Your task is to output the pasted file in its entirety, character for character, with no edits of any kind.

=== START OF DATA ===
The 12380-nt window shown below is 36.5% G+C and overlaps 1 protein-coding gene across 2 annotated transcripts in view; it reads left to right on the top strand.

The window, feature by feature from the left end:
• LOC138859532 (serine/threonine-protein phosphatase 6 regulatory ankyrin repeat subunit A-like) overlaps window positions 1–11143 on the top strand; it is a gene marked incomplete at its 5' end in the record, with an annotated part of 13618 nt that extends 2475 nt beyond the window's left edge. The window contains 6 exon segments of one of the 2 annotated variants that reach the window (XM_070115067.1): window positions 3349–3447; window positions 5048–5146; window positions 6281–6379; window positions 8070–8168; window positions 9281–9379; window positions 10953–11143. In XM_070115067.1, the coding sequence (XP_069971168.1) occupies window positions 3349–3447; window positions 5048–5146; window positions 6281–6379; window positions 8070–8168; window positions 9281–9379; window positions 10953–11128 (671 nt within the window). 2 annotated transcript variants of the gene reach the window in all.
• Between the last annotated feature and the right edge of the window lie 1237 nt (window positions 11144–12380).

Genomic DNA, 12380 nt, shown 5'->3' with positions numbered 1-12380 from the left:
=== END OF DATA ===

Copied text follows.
The 12380-nt window shown below is 36.5% G+C and overlaps 1 protein-coding gene across 2 annotated transcripts in view; it reads left to right on the top strand.

The window, feature by feature from the left end:
• LOC138859532 (serine/threonine-protein phosphatase 6 regulatory ankyrin repeat subunit A-like) overlaps window positions 1–11143 on the top strand; it is a gene marked incomplete at its 5' end in the record, with an annotated part of 13618 nt that extends 2475 nt beyond the window's left edge. The window contains 6 exon segments of one of the 2 annotated variants that reach the window (XM_070115067.1): window positions 3349–3447; window positions 5048–5146; window positions 6281–6379; window positions 8070–8168; window positions 9281–9379; window positions 10953–11143. In XM_070115067.1, the coding sequence (XP_069971168.1) occupies window positions 3349–3447; window positions 5048–5146; window positions 6281–6379; window positions 8070–8168; window positions 9281–9379; window positions 10953–11128 (671 nt within the window). 2 annotated transcript variants of the gene reach the window in all.
• Between the last annotated feature and the right edge of the window lie 1237 nt (window positions 11144–12380).

Genomic DNA, 12380 nt, shown 5'->3' with positions numbered 1-12380 from the left: